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Could the pursuit of the Feynman Prize breath life into the memristor?

Richard Feynman, the visionary physicist, is remembered for an address given at CalTech in December 1959, entitled ‘There’s plenty of room at the bottom’. In it, he discussed what we now call nanotechnology, as well as touching on quantum physics.

In memory of Feynman, the US based Foresight Institute offered, in 1996, a $250,000 prize to the first individual or group to design and construct a functional nanometre scale robotic arm, as well as a functional nanometre scale computing device that can add two 8bit binary numbers. This prize has yet to be won.

But work by a team at the University of California Santa Barbara is said to be pushing towards achieving the second element. The team claims it has developed a design in which a functional computer could be realised in a 50nm cube. All the team has to do to win the Prize is to make it – and 31 similar devices. According to team member Dmitri Strukov, the challenge could be ‘easily met’.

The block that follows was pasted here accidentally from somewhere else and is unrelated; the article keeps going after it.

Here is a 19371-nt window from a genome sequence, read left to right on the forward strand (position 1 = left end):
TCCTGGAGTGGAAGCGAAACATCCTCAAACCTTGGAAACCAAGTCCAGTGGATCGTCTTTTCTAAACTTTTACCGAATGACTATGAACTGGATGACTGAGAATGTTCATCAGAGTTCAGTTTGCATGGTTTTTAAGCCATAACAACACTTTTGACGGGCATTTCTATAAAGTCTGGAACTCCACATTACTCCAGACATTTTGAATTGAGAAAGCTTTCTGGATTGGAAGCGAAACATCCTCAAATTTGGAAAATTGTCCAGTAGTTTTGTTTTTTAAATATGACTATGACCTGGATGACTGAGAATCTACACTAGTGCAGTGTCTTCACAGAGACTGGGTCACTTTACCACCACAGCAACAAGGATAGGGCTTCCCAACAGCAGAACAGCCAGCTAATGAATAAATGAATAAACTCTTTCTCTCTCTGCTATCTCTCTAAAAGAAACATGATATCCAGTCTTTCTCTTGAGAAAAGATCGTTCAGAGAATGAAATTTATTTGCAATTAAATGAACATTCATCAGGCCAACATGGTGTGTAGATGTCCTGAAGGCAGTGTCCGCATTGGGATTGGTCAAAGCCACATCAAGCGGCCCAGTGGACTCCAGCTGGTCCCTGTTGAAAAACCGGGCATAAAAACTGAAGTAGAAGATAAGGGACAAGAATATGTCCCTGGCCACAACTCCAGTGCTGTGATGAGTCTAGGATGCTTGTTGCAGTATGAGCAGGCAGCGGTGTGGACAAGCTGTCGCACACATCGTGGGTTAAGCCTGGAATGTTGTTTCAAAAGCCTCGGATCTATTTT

Part of the UCSB approach is based on material implication logic. At first sight, this appears to be something along the lines of in-memory processing. The question is whether this idea will have application in what we might term ‘regular’ computing devices or is it an academic exercise?

In-memory processing is a ‘big data’ thing. What it effectively says is that it’s easier to keep all the data you want to process in RAM, rather than move it back and forth from disk. And if you can integrate memory and processing elements into one device, analysis can be performed even more quickly.

The UCSB design also features memristors, created in 2008 by a team at HP Labs which included Strukov. Their development followed up on theoretical work in the 1970s by Professor Leon Chua, who claimed memristors were the ‘fourth basic element’ of integrated circuits, alongside capacitors, resistors and inductors.

The thing about memristors is the smaller they are, the better they are expected to perform. But, while there has been a lot of talk about memristors, applications for the devices have been less obvious. Could it be the technology has finally found a role?

Graham Pitcher

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